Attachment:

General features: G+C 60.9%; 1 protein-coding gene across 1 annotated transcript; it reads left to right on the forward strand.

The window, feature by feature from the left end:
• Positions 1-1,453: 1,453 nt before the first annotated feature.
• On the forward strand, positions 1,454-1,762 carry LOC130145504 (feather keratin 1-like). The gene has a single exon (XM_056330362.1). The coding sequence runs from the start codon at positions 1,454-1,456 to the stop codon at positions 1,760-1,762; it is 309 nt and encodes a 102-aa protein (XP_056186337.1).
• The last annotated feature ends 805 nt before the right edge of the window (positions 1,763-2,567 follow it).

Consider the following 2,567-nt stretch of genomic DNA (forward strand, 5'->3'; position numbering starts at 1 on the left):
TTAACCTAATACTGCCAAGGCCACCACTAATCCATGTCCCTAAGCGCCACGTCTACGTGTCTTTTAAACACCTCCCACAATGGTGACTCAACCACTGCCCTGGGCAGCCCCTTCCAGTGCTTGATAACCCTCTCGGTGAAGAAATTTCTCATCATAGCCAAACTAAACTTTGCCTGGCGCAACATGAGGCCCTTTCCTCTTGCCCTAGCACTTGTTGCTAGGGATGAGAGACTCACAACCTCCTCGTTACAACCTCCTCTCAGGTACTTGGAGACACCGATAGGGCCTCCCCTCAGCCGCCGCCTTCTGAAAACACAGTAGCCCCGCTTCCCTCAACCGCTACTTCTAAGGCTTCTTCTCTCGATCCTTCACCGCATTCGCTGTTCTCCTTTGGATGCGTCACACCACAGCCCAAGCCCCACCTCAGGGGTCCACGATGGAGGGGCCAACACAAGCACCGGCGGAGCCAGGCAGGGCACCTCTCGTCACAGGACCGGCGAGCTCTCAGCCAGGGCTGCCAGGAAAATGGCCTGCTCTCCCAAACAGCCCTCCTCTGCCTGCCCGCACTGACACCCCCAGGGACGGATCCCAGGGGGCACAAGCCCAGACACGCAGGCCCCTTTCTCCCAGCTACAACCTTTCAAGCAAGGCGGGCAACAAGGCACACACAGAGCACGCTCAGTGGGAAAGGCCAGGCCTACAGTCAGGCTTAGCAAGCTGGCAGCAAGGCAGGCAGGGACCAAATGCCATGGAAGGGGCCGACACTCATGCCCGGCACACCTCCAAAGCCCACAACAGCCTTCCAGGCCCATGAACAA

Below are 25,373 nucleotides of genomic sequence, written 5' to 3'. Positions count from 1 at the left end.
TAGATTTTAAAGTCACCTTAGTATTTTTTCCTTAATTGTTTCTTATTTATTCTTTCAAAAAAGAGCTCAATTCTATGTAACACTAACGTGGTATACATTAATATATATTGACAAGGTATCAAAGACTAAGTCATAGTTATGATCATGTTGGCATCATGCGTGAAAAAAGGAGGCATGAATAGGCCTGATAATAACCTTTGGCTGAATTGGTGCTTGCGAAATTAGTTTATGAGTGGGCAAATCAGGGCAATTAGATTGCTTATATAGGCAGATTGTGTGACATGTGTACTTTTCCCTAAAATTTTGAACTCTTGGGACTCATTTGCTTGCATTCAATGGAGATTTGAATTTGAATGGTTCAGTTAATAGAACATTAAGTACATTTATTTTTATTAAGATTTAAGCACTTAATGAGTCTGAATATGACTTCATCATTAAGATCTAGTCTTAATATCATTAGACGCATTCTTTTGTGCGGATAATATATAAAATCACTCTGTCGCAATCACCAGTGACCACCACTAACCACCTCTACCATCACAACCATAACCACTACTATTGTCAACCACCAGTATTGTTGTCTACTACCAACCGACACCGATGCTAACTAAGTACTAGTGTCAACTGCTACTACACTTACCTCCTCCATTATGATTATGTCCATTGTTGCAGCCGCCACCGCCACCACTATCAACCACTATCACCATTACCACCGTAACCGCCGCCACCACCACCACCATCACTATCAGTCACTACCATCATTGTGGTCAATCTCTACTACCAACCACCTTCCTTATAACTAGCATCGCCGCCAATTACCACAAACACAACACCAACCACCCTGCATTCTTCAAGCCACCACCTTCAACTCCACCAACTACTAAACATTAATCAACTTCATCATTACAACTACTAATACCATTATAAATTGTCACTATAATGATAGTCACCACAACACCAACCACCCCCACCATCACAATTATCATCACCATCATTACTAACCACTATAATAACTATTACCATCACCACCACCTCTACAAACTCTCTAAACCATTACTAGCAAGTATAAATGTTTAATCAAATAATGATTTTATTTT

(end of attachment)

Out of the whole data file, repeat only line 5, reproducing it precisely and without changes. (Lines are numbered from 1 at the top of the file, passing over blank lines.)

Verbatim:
• The last annotated feature ends 805 nt before the right edge of the window (positions 1,763-2,567 follow it).